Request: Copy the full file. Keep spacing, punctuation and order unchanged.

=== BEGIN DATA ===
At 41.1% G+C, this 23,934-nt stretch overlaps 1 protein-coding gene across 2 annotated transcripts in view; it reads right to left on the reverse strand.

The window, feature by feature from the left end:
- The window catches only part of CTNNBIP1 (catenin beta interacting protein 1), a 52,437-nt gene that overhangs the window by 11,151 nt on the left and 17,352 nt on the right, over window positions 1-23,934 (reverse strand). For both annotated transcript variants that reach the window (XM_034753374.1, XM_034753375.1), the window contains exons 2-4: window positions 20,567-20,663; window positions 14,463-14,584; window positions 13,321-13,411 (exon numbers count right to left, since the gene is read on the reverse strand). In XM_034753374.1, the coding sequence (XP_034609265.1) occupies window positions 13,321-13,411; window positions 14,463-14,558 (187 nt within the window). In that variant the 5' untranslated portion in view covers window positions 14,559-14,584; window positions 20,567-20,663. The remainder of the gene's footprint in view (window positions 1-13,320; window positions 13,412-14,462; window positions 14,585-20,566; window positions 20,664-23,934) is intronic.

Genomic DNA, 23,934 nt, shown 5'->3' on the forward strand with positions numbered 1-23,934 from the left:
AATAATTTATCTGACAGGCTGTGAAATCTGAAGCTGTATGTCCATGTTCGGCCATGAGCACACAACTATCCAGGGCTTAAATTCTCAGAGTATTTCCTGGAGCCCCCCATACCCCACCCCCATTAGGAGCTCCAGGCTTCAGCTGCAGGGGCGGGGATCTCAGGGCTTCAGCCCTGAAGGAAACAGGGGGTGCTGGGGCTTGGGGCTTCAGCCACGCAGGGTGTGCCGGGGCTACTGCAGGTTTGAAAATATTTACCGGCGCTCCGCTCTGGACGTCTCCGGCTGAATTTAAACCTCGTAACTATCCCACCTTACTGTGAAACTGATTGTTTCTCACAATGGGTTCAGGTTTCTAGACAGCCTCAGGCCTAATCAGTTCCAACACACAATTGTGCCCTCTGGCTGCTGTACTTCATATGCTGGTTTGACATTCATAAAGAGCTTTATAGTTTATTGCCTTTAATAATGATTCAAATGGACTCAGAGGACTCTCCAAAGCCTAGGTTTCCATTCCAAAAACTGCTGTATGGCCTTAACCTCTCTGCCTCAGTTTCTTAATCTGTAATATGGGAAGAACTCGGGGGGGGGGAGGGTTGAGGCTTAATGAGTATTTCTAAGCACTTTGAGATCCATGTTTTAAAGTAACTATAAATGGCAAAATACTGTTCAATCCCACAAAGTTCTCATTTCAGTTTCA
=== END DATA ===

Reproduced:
At 41.1% G+C, this 23,934-nt stretch overlaps 1 protein-coding gene across 2 annotated transcripts in view; it reads right to left on the reverse strand.

The window, feature by feature from the left end:
- The window catches only part of CTNNBIP1 (catenin beta interacting protein 1), a 52,437-nt gene that overhangs the window by 11,151 nt on the left and 17,352 nt on the right, over window positions 1-23,934 (reverse strand). For both annotated transcript variants that reach the window (XM_034753374.1, XM_034753375.1), the window contains exons 2-4: window positions 20,567-20,663; window positions 14,463-14,584; window positions 13,321-13,411 (exon numbers count right to left, since the gene is read on the reverse strand). In XM_034753374.1, the coding sequence (XP_034609265.1) occupies window positions 13,321-13,411; window positions 14,463-14,558 (187 nt within the window). In that variant the 5' untranslated portion in view covers window positions 14,559-14,584; window positions 20,567-20,663. The remainder of the gene's footprint in view (window positions 1-13,320; window positions 13,412-14,462; window positions 14,585-20,566; window positions 20,664-23,934) is intronic.

Genomic DNA, 23,934 nt, shown 5'->3' on the forward strand with positions numbered 1-23,934 from the left:
AATAATTTATCTGACAGGCTGTGAAATCTGAAGCTGTATGTCCATGTTCGGCCATGAGCACACAACTATCCAGGGCTTAAATTCTCAGAGTATTTCCTGGAGCCCCCCATACCCCACCCCCATTAGGAGCTCCAGGCTTCAGCTGCAGGGGCGGGGATCTCAGGGCTTCAGCCCTGAAGGAAACAGGGGGTGCTGGGGCTTGGGGCTTCAGCCACGCAGGGTGTGCCGGGGCTACTGCAGGTTTGAAAATATTTACCGGCGCTCCGCTCTGGACGTCTCCGGCTGAATTTAAACCTCGTAACTATCCCACCTTACTGTGAAACTGATTGTTTCTCACAATGGGTTCAGGTTTCTAGACAGCCTCAGGCCTAATCAGTTCCAACACACAATTGTGCCCTCTGGCTGCTGTACTTCATATGCTGGTTTGACATTCATAAAGAGCTTTATAGTTTATTGCCTTTAATAATGATTCAAATGGACTCAGAGGACTCTCCAAAGCCTAGGTTTCCATTCCAAAAACTGCTGTATGGCCTTAACCTCTCTGCCTCAGTTTCTTAATCTGTAATATGGGAAGAACTCGGGGGGGGGGAGGGTTGAGGCTTAATGAGTATTTCTAAGCACTTTGAGATCCATGTTTTAAAGTAACTATAAATGGCAAAATACTGTTCAATCCCACAAAGTTCTCATTTCAGTTTCA